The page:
|Ottawa Citizen 29 April 1959|
Britannia Guard Killed by Train .
By Dave Struthers Citizen Staff Writer
A railway crossing guard died instantly last night when he was hit by a train as he leaped to warn teenagers away from the RR gates at Britannia Park.
Employed by the city as a special guard at the crossing leading to Lakeside Gardens, Alexandre Synek, 68, of 498 Somerset West, had been on duty at the crossing for the past three summers.
He stepped from his shack as a Dayliner hitting better than 55 miles per hour whistled for the pier crossing.
He managed to pull down his north gate then tried to race across the track to shut the opposite barrier witnesses said.
The elderly man apparently either slipped or was a bit slow getting across, police indicated.
Hurled 118 Feet
The left side of the cab of the streamlined diesel car struck him at the hip and hurled his body 118 feet down the track.
The train had Ben Chapman of 84 Hinton Avenue as engineer.
A group of teenagers bound for a special class on life saving had just stepped off the Britannia streetcar on the south side of the crossing as Synek started his fatal dash.
Between trains the gateman sat in a small sentry-like shack on the north west side of the tracks.
"He must have been a bit slow getting out of the box when he heard the dayliner and only got one gate down," a policeman said.
Seeing the youngsters on the south side of the track where the right of way parallels the tram track he dashed to shut the other gate and stop the youngsters.
"He seemed to slip he was almost across the track when the front of the train slammed him," Gail Gordon, 17, of 262 Parkdale told police.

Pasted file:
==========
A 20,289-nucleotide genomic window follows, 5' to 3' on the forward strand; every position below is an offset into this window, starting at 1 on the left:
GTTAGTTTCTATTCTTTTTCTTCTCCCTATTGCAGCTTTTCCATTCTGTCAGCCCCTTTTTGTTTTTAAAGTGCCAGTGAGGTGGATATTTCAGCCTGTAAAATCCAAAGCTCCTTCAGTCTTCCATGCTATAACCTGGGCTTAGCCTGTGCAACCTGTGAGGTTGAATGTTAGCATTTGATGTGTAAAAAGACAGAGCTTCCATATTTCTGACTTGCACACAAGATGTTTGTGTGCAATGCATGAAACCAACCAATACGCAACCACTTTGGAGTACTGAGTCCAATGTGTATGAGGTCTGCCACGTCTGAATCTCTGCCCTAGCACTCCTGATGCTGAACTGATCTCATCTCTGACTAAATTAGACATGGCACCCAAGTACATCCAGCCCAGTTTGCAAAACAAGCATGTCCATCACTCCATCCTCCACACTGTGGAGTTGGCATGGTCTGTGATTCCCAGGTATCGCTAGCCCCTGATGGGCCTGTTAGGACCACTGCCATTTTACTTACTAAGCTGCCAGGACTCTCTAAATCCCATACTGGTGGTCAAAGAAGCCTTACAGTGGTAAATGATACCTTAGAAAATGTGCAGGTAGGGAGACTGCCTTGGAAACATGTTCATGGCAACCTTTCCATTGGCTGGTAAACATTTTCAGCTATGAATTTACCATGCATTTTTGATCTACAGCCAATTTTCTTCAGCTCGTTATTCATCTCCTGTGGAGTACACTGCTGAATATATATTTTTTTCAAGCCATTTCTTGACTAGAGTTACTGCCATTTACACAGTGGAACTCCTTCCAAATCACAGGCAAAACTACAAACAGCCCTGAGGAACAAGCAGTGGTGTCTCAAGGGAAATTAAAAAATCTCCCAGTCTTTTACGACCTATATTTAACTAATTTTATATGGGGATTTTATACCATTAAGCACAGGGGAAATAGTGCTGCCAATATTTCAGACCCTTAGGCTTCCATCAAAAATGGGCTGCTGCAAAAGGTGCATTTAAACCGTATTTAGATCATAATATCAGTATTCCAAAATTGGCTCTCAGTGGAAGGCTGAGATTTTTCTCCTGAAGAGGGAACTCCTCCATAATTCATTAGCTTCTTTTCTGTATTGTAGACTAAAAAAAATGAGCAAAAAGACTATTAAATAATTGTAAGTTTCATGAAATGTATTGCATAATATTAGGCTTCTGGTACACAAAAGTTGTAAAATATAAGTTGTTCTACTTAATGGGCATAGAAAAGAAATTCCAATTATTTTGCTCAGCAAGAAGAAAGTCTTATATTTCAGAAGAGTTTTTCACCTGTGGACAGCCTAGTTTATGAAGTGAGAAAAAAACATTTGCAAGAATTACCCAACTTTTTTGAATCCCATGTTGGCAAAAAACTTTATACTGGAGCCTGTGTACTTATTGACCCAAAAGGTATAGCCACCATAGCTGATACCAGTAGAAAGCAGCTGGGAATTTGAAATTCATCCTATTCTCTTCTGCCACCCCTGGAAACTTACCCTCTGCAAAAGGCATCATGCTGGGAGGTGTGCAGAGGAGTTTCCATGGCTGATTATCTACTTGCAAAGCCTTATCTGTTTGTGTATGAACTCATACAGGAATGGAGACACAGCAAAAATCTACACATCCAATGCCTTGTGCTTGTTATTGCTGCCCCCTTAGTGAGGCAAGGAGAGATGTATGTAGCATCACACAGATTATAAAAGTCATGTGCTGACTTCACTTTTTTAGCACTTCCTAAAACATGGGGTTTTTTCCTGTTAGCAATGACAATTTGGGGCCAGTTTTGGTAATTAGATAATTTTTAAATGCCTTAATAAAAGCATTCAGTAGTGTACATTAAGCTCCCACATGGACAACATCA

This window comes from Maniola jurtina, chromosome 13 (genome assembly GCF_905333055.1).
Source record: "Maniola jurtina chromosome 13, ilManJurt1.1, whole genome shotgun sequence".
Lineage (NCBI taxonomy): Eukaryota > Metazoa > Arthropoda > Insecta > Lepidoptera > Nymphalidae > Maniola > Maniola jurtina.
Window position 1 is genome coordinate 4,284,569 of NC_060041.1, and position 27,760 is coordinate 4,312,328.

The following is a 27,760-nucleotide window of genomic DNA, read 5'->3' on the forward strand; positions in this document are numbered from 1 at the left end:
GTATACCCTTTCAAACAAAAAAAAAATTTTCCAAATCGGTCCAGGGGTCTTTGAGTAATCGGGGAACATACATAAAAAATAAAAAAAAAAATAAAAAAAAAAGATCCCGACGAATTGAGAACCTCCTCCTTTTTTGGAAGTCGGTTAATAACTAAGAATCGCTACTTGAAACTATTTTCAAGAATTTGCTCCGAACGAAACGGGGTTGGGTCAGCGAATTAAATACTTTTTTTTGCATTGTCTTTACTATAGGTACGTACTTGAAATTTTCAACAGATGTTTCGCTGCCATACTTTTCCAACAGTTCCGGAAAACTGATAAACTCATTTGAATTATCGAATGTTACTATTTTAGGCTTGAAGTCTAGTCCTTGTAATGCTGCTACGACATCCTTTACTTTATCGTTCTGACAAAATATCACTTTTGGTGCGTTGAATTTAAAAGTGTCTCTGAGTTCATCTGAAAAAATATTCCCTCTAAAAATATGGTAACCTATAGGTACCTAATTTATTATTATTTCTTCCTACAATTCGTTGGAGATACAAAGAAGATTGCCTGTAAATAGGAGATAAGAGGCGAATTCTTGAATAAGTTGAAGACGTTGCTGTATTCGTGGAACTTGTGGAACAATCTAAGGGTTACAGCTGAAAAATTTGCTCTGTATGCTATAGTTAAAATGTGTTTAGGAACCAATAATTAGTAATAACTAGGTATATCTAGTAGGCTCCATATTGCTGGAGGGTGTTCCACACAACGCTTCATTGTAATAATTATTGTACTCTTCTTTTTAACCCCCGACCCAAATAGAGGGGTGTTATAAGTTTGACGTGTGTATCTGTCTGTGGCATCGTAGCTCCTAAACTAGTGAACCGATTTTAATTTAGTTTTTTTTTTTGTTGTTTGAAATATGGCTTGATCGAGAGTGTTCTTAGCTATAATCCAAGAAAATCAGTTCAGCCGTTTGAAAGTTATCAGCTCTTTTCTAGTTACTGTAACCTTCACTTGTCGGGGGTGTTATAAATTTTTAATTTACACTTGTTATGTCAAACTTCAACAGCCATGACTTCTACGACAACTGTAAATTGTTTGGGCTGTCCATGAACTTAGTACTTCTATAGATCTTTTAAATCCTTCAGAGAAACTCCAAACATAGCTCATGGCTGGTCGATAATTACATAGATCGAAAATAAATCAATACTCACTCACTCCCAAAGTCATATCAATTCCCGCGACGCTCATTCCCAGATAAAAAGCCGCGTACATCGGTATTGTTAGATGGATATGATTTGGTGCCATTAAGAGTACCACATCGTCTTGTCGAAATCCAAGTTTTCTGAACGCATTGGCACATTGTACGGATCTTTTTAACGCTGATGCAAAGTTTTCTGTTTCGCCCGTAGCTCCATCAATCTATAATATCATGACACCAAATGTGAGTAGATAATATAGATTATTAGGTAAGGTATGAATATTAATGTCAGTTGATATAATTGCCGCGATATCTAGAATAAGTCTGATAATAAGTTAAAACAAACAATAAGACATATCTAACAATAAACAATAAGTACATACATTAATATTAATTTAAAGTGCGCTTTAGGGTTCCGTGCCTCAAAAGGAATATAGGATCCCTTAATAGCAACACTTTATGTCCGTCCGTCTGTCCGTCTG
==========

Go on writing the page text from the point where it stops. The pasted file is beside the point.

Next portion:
Gail was walking with Angelina Sztepa, 15, and three other girls all bound for the life saving course.
Sgt. King Ackland and Const, William Lytle Investigated at the cen of the 7.20 p.m. accident.
Coronor Dr. W. T. Kendall said the man died almost Instantly.
An inquest is expected.
A retired railwayman Mr, Synek leaves two sons, Oscar of 498 Somerset Street, an engineer with the Canadian Pacific, and Camille of 46 Nelson Street.
Funeral arrangements are incomplete.
The fatal accident again points up the urgency of early federal government action to make available about $12,000,000 for the second phase of the NCC railway re-location program.
Under this plan, which will take five years to complete, the CPR main line passenger train service will be discontinued on the line through Britannia Park and over the Interprovincial Bridge between Ottawa and HulL
That part of the CPR tracks from West Ottawa station west to Churchill Avenue will be kept in use for local freight service purposes.
Commenting on the accident City Recreation Commissioner J. A. Delude said he hoped for an early relocation of the CPR line.
"The crossing splits the park and we are hoping to hear the train line will be relocated soon," he stated
"I am most sad over the death of Mr. Synek a most reliable man for us he has been a great help out there," he went on.
"I understand negotiations are to start with the aim of moving the railway lets hope It will be moved soon."